A pulmonologist will be part of the diagnostic and treatment process. Part of their job is identifying abnormalities in the lungs. A pulmonologist can perform procedures with a bronchoscope to help clear the lung or locate suspicious lesions.
Another role of a pulmonologist is to work with patients on improving their quality of life, strengthening lungs and compensating for lost lung function. Slowing the decline of lung function is also part of their job.
The general practitioner might be the first doctor you see when a health issue develops. But they are not the ones to provide a diagnosis for something as serious as mesothelioma. They are family doctors who can diagnose and treat a variety of illnesses.
A general practitioner provides basic medical care. They are the ones you call for cold or flu symptoms and typical aches and pains. They might be the first to order a chest X-ray for breathing problems.
Early symptoms of mesothelioma are often vague and mirror those of less serious illnesses. If those symptoms persist, general practitioners will refer you to a specialist. It’s good to have a general practitioner oversee your basic health care and know your medical history through annual physical exams.
Osteopathic doctors go through the same training, licensing and board certification as medical doctors. However, they also take an additional 200 hours of training in osteopathic manipulative medicine, which promotes the health of the musculoskeletal system. They take a more holistic approach to health care and promote preventative medicine.
Doctors of osteopathic medicine who specialize in mesothelioma are rare. But patients have worked with them successfully in specialty areas such as pulmonology, surgery and oncology.
Becoming a mesothelioma expert takes years of training and specialization. Consider the following traits of a good specialist when deciding which doctor to work with.
You need to find a specialist with extensive experience. Make sure to ask how long they have been working with mesothelioma or how many patients they’ve treated. This experience translates into patients having a greater chance at living longer with mesothelioma.
A major part of becoming a specialist involves training under a mesothelioma expert. The experts coach and guide new specialists, passing down valuable knowledge and wisdom. Specialists who train under the nation’s best mesothelioma experts develop the skills to treat patients with the latest anticancer therapies.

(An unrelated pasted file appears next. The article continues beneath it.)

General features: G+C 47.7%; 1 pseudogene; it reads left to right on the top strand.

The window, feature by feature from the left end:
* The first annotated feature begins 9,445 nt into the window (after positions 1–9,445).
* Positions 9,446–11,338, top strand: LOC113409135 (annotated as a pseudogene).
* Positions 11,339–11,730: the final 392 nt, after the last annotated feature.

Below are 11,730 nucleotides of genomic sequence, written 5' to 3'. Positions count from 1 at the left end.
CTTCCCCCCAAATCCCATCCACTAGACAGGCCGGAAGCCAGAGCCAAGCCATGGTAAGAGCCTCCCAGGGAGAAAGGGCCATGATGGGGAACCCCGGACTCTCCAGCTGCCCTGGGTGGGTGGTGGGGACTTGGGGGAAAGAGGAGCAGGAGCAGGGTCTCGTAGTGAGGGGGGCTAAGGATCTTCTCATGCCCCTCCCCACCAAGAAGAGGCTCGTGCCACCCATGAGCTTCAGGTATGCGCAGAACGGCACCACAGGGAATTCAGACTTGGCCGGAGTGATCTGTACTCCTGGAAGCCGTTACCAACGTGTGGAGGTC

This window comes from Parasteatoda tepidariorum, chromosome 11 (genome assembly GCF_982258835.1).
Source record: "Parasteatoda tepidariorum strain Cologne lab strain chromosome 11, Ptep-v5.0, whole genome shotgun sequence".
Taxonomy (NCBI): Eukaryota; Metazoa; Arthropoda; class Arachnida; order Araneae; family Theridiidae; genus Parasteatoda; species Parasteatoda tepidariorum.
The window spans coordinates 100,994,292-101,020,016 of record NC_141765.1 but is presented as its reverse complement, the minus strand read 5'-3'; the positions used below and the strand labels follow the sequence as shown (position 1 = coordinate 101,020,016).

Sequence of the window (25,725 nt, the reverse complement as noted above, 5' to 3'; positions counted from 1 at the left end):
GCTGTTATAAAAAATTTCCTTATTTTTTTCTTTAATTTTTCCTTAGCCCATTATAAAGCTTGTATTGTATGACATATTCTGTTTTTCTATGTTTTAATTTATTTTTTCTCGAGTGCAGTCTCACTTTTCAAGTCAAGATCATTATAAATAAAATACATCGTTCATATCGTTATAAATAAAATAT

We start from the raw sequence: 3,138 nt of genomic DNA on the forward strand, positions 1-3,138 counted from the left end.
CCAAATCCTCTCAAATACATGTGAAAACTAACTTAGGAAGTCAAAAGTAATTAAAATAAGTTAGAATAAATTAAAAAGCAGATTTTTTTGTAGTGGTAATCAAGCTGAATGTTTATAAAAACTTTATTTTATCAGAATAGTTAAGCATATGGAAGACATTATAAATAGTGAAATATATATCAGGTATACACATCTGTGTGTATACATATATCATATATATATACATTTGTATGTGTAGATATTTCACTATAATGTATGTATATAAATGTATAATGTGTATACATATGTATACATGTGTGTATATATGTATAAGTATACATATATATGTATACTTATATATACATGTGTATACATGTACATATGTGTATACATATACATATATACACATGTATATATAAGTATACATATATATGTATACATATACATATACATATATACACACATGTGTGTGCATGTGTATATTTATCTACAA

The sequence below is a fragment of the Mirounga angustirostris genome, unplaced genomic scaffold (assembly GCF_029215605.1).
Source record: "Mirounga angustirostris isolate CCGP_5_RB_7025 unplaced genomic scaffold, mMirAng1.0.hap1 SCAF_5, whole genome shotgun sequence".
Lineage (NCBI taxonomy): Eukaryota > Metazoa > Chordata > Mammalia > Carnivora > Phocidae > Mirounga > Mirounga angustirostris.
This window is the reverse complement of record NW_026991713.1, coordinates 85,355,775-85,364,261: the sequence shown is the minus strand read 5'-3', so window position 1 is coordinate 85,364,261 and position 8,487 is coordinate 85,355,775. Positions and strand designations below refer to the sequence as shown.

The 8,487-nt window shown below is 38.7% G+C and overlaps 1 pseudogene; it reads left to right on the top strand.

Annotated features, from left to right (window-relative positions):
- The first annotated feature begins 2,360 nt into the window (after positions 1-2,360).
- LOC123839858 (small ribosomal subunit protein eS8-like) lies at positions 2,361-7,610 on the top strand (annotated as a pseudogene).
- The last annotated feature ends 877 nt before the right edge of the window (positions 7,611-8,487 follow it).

You know you’ve found a good specialist if they lead clinical trials. Only the best mesothelioma specialists in the country are qualified to oversee clinical trials. They can get you access to innovative therapies and new drugs.
A handful of mesothelioma specialists have pioneered new therapeutic approaches. Dr. Robert Cameron championed the pleurectomy/decortication surgery. Dr. David Sugarbaker improved the extrapleural pneumonectomy surgery. Dr. Paul Sugarbaker developed heated chemotherapy for peritoneal mesothelioma.
It’s important to feel like you can communicate well with your doctor. Look for a specialist who takes time to answer your questions and concerns.
Not just any doctor can treat mesothelioma. Cancer doctors specialize in certain types of cancer to the point that they become unqualified to treat cancers outside of their specialty.
For example, a neurosurgeon that specializes in brain cancer is not qualified to operate on people with pleural or peritoneal mesothelioma.
Cardiothoracic surgeryHollings Cancer Center at the University of South Carolina
Peritoneal MesotheliomaNew York-Presbyterian Hospital/Columbia University Medical Center
General Surgery, Thoracic SurgerySidney Kimmel Cancer Center at Johns Hopkins Bayview
Thoracic malignanciesHollings Cancer Center at the University of South Carolina
Lung, Head and Neck CancersFroedtert Hospital and Medical College of Wisconsin
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Mesothelioma experts have dedicated part of their career to helping people with this cancer. They’ve developed a level of expertise that only comes with many years of experience.
They understand the subtleties of how mesothelioma behaves. These doctors know the best drugs and therapies to use. They have the most experience to help people live longer with mesothelioma.
Additionally, mesothelioma experts work at the nation’s top mesothelioma treatment centers. These centers feature the latest tools and technology to treat mesothelioma. They’re also home to mesothelioma clinical trials that test new therapies and drugs.
Deciding which mesothelioma specialists to work with is important to improving your prognosis. Talk over your options with your family and loved ones. Don’t settle for the closest doctors if a better match is out there. Travel grants are available to help you reach the best specialists.
Joining the team in February 2008 as a writer and editor, Michelle Whitmer has translated medical jargon into patient-friendly information at Asbestos.com for more than eight years. Michelle is a registered yoga teacher, a member of the Academy of Integrative Health & Medicine, and was quoted by The New York Times on the risks of asbestos exposure. Read More